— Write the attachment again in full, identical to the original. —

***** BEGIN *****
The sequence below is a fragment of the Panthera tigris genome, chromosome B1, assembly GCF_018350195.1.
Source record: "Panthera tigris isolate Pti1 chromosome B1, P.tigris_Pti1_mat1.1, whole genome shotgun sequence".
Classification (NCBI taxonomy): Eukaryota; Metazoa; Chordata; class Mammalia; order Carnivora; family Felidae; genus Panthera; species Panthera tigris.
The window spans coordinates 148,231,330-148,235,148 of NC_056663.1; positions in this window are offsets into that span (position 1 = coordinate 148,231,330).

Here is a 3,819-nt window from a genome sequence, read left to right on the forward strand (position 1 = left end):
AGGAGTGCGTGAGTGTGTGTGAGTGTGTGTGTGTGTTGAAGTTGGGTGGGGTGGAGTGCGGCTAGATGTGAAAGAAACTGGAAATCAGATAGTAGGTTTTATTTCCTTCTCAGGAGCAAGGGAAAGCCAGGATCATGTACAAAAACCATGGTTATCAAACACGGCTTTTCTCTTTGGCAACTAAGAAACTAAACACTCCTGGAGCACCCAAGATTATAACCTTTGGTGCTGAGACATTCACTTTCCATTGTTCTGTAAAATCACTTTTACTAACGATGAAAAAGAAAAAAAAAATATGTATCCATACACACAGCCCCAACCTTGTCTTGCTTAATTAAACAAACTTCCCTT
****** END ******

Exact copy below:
The sequence below is a fragment of the Panthera tigris genome, chromosome B1, assembly GCF_018350195.1.
Source record: "Panthera tigris isolate Pti1 chromosome B1, P.tigris_Pti1_mat1.1, whole genome shotgun sequence".
Classification (NCBI taxonomy): Eukaryota; Metazoa; Chordata; class Mammalia; order Carnivora; family Felidae; genus Panthera; species Panthera tigris.
The window spans coordinates 148,231,330-148,235,148 of NC_056663.1; positions in this window are offsets into that span (position 1 = coordinate 148,231,330).

Here is a 3,819-nt window from a genome sequence, read left to right on the forward strand (position 1 = left end):
AGGAGTGCGTGAGTGTGTGTGAGTGTGTGTGTGTGTTGAAGTTGGGTGGGGTGGAGTGCGGCTAGATGTGAAAGAAACTGGAAATCAGATAGTAGGTTTTATTTCCTTCTCAGGAGCAAGGGAAAGCCAGGATCATGTACAAAAACCATGGTTATCAAACACGGCTTTTCTCTTTGGCAACTAAGAAACTAAACACTCCTGGAGCACCCAAGATTATAACCTTTGGTGCTGAGACATTCACTTTCCATTGTTCTGTAAAATCACTTTTACTAACGATGAAAAAGAAAAAAAAAATATGTATCCATACACACAGCCCCAACCTTGTCTTGCTTAATTAAACAAACTTCCCTT